FROM Ariel Levy
New Yorker writer on losing everything Magazine writer Ariel Levy had it all: cush job, marriage, a baby on the way, vacation place on Long Island. It all fell apart in one month. She lost the baby, her spouse went into rehab for alcoholism, and she had no money. It’s all in her new memoir “The Rules Do Not Apply.” Ariel Levy is author of the memoir “The Rules Do Not Apply.” (Photo by David Klagsbrun)
What it's like to vomit, hallucinate and meditate on Ayahuasca Ayahuasca is a soupy brown liquid brewed from a leafy vine that grows in remote parts of the Amazon. It’s also currently the drug of choice in places like Brooklyn, Silicon Valley and LA. At any given time, there are probably hundreds of people sitting in ceremonial circles drinking tea, preparing themselves for intense mindfulness. They will vomit, then hallucinate, and see deep into their souls, maybe. Ariel Levy journeyed into the world of Ayahuasca for the New Yorker.
Previewing James Comey's blockbuster testimony Former FBI director James Comey testifies Thursday in front of the Senate Intelligence Committee, but his opening statement has been released. In it, he says he felt pressured by Donald Trump to declare loyalty to him and publicly clear him of any wrongdoing in the Russia investigation.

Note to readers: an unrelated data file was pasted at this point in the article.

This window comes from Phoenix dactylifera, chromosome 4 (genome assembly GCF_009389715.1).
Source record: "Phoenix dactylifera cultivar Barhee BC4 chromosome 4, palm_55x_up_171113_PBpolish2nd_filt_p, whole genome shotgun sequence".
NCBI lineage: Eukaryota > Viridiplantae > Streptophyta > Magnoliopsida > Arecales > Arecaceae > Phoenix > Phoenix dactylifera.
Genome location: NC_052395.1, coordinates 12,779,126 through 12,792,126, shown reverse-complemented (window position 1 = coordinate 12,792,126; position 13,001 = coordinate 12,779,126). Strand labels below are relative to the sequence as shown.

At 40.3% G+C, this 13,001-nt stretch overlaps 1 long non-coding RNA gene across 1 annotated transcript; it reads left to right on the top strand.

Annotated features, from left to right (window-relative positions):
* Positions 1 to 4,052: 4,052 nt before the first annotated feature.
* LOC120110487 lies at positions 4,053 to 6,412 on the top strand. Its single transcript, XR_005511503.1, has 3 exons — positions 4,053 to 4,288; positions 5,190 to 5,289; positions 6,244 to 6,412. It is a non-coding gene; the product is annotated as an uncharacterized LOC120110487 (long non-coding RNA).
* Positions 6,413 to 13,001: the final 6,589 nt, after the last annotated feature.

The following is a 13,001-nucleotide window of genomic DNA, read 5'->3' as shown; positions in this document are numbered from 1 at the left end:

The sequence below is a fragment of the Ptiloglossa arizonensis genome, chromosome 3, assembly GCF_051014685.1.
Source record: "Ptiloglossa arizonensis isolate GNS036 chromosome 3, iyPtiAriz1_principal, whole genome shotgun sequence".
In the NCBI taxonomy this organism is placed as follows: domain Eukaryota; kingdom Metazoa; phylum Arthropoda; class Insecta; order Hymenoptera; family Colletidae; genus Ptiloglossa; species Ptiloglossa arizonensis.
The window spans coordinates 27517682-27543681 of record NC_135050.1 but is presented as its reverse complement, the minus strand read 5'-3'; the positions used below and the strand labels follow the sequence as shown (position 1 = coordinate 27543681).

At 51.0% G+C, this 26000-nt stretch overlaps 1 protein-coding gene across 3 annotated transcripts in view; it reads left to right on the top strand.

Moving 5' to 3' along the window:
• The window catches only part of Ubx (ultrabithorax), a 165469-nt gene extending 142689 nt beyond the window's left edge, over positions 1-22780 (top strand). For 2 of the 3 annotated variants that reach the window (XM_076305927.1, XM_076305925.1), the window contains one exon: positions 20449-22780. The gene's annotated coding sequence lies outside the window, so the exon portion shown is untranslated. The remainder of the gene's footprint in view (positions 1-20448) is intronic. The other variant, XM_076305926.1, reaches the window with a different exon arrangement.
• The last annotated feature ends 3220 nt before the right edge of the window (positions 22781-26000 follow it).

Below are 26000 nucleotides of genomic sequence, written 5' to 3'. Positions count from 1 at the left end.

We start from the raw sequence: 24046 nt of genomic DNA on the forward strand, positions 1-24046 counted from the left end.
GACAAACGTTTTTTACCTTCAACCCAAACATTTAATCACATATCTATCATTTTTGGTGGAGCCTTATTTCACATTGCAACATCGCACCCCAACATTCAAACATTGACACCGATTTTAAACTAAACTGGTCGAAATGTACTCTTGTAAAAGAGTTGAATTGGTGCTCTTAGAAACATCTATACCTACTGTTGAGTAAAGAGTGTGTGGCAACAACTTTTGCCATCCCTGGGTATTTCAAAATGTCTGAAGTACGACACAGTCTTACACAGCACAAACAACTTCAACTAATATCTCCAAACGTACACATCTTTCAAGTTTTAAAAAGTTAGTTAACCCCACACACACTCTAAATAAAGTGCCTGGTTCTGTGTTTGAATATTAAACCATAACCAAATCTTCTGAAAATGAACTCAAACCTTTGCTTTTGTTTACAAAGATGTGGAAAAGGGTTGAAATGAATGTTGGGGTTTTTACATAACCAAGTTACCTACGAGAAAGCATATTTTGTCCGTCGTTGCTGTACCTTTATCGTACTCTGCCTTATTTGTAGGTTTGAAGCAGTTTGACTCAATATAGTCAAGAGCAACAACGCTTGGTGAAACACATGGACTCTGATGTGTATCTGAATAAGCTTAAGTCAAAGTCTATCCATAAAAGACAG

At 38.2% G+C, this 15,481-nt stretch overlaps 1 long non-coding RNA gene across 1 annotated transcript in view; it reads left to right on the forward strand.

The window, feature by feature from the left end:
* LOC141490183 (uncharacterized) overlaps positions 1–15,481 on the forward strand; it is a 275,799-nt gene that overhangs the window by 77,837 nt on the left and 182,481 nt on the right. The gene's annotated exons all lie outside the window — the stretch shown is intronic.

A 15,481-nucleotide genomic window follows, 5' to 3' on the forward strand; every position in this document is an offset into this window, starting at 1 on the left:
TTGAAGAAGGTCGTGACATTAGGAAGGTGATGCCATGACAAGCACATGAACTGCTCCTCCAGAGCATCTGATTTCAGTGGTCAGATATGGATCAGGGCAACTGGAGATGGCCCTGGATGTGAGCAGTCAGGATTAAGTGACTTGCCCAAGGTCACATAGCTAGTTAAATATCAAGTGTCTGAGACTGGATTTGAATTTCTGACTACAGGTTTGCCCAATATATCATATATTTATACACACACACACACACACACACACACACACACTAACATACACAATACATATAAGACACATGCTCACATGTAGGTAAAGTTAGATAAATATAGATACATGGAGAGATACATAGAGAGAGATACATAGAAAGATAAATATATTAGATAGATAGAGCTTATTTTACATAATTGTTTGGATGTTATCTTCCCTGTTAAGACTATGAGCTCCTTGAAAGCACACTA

Industry insights and lessons learned from memorable guests We have interesting guests on The Business, and sometimes our conversations are too long to fit into one show. This week we give you stories that were too good to leave on the cutting room floor, including some sharp insights on making it in the industry from David Mandel, David Simon, Shawn Levy and Matt Reeves.
Why is Trump so behind on filling staff jobs, establishing concrete policies? Yesterday Donald Trump signed a “decision memo” to revamp the air traffic control system. But there was little legislative detail in the plan. There’s not much to other splashy announcements from the White House, including tax cuts and the arms deal with Saudi Arabia. And hundreds of positions are unfilled in federal agencies.